In the 19th century, Mt Kosciuszko was approached only by the hardy few, mainly via Crackenback Valley and up the Merritt’s ridge from Friday Flat, or by taking the longer but ‘easier’ route along the West Point track. There were no roads.
Today, the road up to the Perisher and Charlotte snowfields partly follows this historic route.
In December 1897 Charles Kerry, a leading photographer*, wrote an article published in the Sydney Mail describing his journey up to Kosciuszko along the West Point track. With his photographer’s eye, he recorded a unique view of this area when it was still largely untouched wilderness.
Kerry helped organise this now famous expedition that established a manned weather station on top of Kosciuszko, led by the redoubtable Clement Wragge (often referred to by his contemporaries as Inclement Wragge, due to his stormy moods).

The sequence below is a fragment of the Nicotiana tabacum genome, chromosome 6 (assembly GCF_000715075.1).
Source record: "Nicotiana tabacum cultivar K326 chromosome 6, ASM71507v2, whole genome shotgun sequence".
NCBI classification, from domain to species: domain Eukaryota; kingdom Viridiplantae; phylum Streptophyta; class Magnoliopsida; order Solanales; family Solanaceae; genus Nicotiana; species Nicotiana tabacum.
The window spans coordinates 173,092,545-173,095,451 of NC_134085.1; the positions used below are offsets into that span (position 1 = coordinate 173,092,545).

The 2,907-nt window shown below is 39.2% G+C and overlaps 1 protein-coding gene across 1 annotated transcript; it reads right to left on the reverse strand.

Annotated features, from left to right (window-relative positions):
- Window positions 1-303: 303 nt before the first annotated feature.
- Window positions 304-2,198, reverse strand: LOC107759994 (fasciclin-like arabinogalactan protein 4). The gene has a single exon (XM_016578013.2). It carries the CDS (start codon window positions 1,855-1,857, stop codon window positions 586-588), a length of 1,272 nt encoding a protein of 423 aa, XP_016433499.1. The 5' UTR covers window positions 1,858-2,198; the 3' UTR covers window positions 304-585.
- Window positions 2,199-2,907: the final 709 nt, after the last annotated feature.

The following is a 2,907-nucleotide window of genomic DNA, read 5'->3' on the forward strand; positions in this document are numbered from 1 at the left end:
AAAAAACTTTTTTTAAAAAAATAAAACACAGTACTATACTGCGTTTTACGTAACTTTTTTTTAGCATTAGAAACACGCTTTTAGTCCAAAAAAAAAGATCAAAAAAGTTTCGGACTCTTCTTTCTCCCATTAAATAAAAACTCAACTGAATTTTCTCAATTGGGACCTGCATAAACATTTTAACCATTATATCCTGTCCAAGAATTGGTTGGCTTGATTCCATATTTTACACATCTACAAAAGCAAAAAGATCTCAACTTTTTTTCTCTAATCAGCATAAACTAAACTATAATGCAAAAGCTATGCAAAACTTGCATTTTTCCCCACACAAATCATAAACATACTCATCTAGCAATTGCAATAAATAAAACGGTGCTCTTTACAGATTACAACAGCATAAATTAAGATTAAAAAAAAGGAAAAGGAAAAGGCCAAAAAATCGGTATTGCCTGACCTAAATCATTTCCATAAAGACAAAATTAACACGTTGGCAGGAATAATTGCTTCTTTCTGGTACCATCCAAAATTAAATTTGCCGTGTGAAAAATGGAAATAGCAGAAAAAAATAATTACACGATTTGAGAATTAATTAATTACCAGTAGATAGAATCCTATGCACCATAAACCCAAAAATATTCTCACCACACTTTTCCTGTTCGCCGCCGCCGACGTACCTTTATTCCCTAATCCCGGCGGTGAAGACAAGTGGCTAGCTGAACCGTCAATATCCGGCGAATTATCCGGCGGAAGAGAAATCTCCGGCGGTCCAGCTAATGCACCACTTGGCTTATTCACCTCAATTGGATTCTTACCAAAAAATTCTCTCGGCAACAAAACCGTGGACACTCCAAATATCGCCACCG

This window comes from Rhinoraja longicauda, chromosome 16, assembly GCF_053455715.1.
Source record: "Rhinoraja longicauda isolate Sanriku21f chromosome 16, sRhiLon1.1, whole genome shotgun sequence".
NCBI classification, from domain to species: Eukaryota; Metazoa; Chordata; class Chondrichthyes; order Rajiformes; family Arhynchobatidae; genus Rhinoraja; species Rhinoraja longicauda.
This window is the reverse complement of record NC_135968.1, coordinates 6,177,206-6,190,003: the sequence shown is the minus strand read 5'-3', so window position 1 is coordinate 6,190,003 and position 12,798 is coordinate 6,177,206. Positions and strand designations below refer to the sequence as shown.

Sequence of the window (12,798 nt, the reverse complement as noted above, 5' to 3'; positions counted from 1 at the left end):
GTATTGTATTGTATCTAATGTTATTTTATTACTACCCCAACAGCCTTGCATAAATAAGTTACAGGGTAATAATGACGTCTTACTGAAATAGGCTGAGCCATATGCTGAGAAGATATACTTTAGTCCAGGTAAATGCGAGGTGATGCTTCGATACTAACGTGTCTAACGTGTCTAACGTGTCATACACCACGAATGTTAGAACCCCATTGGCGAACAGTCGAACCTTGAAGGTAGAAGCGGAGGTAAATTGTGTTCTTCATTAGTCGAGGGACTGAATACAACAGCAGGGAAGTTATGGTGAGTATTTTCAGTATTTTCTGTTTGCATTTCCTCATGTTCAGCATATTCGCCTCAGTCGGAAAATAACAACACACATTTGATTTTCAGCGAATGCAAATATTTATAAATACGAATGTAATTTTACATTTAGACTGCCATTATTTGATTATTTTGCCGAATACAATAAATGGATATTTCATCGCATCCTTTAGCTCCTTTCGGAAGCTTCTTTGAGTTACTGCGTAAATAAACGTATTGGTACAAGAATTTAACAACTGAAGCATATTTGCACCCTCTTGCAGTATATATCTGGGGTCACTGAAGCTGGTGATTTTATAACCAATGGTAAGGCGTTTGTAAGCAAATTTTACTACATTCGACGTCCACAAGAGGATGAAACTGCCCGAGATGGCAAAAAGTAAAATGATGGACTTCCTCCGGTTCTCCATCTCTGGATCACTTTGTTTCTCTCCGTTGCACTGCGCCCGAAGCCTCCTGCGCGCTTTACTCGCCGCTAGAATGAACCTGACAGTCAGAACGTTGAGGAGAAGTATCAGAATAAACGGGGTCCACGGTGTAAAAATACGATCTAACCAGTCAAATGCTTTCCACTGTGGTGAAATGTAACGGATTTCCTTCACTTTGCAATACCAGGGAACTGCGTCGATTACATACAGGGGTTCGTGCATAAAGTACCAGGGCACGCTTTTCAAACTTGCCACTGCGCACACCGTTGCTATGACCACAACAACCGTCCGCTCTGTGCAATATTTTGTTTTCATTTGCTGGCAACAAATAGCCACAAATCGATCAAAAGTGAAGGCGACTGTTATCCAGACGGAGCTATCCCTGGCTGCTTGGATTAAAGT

The West Point track is named after its starting point, which was the area below today’s Waste Point, signalled by that prominent concrete tower one sees early on the road up to Perisher. The party’s guide was the famous cattleman, James Spencer, whose family had settled this West Point area in the early 1860s.
What follows is a description of what Kerry saw on this summer journey into our alpine wilderness.
While there appears to be no evidence to prove it, and Kerry is vague about their route at this point, they most likely travelled around a kilometre up along the flat eastern bank of the Thredbo River from the bridge and over to an already settled grazing area (the remains of a 19th century farm house with an impressive stone chimney and stone foundations are located here in an open field).